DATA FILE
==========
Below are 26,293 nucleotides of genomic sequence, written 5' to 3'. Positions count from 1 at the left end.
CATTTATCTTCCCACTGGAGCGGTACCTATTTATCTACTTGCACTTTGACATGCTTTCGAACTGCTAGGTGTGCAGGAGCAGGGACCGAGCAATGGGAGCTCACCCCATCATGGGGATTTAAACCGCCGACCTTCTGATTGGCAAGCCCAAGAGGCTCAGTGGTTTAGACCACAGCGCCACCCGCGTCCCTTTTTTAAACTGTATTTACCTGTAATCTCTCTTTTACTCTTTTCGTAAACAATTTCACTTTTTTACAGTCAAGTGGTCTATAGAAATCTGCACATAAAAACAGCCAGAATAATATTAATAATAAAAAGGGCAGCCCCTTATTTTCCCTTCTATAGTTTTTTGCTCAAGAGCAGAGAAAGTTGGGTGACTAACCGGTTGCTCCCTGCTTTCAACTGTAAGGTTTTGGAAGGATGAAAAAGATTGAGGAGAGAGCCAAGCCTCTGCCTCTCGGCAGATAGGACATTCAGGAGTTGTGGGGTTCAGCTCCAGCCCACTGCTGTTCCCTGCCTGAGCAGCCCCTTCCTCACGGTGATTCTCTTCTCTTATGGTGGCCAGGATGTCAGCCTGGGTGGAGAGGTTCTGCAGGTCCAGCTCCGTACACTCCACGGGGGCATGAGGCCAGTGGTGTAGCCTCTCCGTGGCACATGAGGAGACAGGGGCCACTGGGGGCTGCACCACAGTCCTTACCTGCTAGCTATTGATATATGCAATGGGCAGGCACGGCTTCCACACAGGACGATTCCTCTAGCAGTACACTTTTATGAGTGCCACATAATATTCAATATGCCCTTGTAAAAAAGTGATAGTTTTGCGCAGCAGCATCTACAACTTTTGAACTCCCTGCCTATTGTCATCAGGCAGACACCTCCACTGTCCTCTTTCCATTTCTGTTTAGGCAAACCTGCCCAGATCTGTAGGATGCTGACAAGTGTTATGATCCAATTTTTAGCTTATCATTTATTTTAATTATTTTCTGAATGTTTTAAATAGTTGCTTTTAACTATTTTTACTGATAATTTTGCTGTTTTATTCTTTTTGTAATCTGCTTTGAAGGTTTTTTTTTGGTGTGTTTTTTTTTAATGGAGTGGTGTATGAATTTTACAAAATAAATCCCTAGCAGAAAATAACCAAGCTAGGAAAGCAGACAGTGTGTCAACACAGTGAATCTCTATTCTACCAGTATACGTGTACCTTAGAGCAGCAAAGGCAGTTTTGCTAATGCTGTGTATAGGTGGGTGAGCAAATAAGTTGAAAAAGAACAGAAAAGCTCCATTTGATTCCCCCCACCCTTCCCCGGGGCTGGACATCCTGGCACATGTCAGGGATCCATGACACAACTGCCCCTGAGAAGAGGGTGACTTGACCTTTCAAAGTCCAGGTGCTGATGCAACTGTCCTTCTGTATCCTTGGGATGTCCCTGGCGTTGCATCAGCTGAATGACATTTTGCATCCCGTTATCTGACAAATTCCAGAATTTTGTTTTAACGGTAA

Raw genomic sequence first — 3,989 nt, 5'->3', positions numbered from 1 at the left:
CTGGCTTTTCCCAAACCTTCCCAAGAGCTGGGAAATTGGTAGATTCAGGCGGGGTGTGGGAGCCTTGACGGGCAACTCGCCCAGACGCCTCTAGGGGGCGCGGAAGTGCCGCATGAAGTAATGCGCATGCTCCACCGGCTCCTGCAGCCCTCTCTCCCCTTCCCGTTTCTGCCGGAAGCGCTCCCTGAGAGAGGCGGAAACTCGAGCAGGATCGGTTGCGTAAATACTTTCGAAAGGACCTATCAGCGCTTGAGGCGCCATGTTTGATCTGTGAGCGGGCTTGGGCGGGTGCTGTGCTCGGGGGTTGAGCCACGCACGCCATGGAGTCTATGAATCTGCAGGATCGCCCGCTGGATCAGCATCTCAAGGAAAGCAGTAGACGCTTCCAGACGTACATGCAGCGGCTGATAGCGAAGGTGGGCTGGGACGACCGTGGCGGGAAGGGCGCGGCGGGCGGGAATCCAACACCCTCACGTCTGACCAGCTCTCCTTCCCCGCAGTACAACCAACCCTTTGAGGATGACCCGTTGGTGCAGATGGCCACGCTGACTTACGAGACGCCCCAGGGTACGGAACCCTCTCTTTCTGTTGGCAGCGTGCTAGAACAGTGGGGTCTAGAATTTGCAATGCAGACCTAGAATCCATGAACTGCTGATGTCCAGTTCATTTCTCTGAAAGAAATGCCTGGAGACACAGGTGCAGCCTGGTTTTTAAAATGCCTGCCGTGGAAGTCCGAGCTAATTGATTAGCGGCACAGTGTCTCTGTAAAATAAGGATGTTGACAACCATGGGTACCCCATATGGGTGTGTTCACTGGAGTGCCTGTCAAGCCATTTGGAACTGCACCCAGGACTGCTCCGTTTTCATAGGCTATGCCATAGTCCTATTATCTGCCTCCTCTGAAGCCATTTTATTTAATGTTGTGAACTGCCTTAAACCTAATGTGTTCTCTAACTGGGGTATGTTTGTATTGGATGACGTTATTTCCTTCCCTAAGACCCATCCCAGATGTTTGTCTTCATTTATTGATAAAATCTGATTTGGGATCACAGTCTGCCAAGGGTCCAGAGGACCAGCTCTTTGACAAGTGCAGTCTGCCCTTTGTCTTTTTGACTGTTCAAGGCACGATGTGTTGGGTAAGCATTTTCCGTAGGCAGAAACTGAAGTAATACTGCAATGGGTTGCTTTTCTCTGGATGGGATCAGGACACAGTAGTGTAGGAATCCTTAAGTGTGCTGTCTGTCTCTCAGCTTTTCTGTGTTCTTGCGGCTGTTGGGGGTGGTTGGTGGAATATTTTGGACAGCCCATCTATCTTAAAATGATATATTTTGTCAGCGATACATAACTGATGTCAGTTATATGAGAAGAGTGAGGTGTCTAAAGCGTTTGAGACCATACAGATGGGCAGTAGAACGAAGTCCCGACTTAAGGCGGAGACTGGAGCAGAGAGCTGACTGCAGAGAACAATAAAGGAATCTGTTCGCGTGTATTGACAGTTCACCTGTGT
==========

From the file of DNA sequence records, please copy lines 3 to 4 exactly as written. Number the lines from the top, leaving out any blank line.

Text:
Raw genomic sequence first — 3,989 nt, 5'->3', positions numbered from 1 at the left:
CTGGCTTTTCCCAAACCTTCCCAAGAGCTGGGAAATTGGTAGATTCAGGCGGGGTGTGGGAGCCTTGACGGGCAACTCGCCCAGACGCCTCTAGGGGGCGCGGAAGTGCCGCATGAAGTAATGCGCATGCTCCACCGGCTCCTGCAGCCCTCTCTCCCCTTCCCGTTTCTGCCGGAAGCGCTCCCTGAGAGAGGCGGAAACTCGAGCAGGATCGGTTGCGTAAATACTTTCGAAAGGACCTATCAGCGCTTGAGGCGCCATGTTTGATCTGTGAGCGGGCTTGGGCGGGTGCTGTGCTCGGGGGTTGAGCCACGCACGCCATGGAGTCTATGAATCTGCAGGATCGCCCGCTGGATCAGCATCTCAAGGAAAGCAGTAGACGCTTCCAGACGTACATGCAGCGGCTGATAGCGAAGGTGGGCTGGGACGACCGTGGCGGGAAGGGCGCGGCGGGCGGGAATCCAACACCCTCACGTCTGACCAGCTCTCCTTCCCCGCAGTACAACCAACCCTTTGAGGATGACCCGTTGGTGCAGATGGCCACGCTGACTTACGAGACGCCCCAGGGTACGGAACCCTCTCTTTCTGTTGGCAGCGTGCTAGAACAGTGGGGTCTAGAATTTGCAATGCAGACCTAGAATCCATGAACTGCTGATGTCCAGTTCATTTCTCTGAAAGAAATGCCTGGAGACACAGGTGCAGCCTGGTTTTTAAAATGCCTGCCGTGGAAGTCCGAGCTAATTGATTAGCGGCACAGTGTCTCTGTAAAATAAGGATGTTGACAACCATGGGTACCCCATATGGGTGTGTTCACTGGAGTGCCTGTCAAGCCATTTGGAACTGCACCCAGGACTGCTCCGTTTTCATAGGCTATGCCATAGTCCTATTATCTGCCTCCTCTGAAGCCATTTTATTTAATGTTGTGAACTGCCTTAAACCTAATGTGTTCTCTAACTGGGGTATGTTTGTATTGGATGACGTTATTTCCTTCCCTAAGACCCATCCCAGATGTTTGTCTTCATTTATTGATAAAATCTGATTTGGGATCACAGTCTGCCAAGGGTCCAGAGGACCAGCTCTTTGACAAGTGCAGTCTGCCCTTTGTCTTTTTGACTGTTCAAGGCACGATGTGTTGGGTAAGCATTTTCCGTAGGCAGAAACTGAAGTAATACTGCAATGGGTTGCTTTTCTCTGGATGGGATCAGGACACAGTAGTGTAGGAATCCTTAAGTGTGCTGTCTGTCTCTCAGCTTTTCTGTGTTCTTGCGGCTGTTGGGGGTGGTTGGTGGAATATTTTGGACAGCCCATCTATCTTAAAATGATATATTTTGTCAGCGATACATAACTGATGTCAGTTATATGAGAAGAGTGAGGTGTCTAAAGCGTTTGAGACCATACAGATGGGCAGTAGAACGAAGTCCCGACTTAAGGCGGAGACTGGAGCAGAGAGCTGACTGCAGAGAACAATAAAGGAATCTGTTCGCGTGTATTGACAGTTCACCTGTGT